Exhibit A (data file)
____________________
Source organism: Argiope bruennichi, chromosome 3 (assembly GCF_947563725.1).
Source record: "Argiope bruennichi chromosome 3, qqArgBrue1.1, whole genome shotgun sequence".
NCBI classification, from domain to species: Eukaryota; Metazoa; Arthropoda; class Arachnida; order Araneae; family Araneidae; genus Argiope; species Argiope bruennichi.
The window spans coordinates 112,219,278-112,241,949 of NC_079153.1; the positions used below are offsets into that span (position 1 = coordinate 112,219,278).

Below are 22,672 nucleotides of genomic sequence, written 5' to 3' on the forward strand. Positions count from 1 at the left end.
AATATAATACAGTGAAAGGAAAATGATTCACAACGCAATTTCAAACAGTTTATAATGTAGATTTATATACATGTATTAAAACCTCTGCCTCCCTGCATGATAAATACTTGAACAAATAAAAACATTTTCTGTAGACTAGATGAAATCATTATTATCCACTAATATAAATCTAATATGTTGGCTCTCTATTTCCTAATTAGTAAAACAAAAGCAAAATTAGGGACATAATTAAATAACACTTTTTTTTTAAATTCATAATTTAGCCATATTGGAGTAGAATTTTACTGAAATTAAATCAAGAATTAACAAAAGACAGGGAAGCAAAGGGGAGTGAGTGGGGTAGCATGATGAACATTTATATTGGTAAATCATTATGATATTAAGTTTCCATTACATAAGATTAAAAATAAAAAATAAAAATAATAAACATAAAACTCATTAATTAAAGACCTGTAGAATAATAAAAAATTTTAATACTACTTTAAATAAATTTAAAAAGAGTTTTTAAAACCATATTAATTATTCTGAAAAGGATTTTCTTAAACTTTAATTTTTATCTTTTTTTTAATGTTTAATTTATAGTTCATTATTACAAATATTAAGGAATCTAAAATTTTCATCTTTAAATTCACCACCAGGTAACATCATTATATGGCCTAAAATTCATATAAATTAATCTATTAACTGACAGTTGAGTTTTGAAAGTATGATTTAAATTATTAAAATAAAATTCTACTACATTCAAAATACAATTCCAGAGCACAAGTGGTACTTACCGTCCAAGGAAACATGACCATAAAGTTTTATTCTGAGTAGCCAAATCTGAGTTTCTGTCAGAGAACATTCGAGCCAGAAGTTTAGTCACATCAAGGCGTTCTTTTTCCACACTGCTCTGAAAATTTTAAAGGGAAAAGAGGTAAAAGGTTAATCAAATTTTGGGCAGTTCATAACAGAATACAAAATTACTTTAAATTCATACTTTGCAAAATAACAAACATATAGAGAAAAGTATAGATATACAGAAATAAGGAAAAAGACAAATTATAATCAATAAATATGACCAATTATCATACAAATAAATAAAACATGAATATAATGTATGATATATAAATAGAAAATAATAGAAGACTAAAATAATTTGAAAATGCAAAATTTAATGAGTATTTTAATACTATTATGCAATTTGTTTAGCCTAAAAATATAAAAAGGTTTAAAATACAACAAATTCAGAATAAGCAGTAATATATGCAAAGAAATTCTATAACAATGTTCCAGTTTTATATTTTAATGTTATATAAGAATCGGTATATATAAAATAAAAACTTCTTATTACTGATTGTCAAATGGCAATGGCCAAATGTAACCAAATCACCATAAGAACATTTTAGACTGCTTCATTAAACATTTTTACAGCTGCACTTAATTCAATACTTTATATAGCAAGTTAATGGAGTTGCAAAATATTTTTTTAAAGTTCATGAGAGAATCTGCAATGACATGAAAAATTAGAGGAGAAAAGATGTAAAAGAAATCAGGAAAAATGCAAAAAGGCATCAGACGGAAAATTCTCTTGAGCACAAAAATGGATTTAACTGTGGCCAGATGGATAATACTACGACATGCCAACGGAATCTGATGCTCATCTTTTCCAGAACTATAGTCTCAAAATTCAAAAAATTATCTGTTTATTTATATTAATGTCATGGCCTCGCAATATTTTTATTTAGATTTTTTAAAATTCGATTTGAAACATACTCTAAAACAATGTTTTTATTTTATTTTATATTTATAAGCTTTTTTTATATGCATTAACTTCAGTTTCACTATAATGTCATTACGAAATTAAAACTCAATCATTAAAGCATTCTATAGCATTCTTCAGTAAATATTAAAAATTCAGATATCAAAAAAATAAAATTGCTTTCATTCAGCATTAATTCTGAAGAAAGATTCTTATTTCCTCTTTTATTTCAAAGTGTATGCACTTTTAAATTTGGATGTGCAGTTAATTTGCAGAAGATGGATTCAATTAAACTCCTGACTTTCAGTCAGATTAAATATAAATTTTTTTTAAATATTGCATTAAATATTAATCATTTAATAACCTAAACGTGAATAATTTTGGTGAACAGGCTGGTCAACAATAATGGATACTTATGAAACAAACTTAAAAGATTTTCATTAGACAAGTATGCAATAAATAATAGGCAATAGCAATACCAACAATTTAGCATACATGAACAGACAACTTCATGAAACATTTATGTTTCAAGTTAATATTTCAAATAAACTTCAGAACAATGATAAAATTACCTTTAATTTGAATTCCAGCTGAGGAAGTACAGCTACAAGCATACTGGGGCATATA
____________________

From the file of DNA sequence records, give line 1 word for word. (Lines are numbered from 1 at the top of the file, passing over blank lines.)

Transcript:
Source organism: Argiope bruennichi, chromosome 3 (assembly GCF_947563725.1).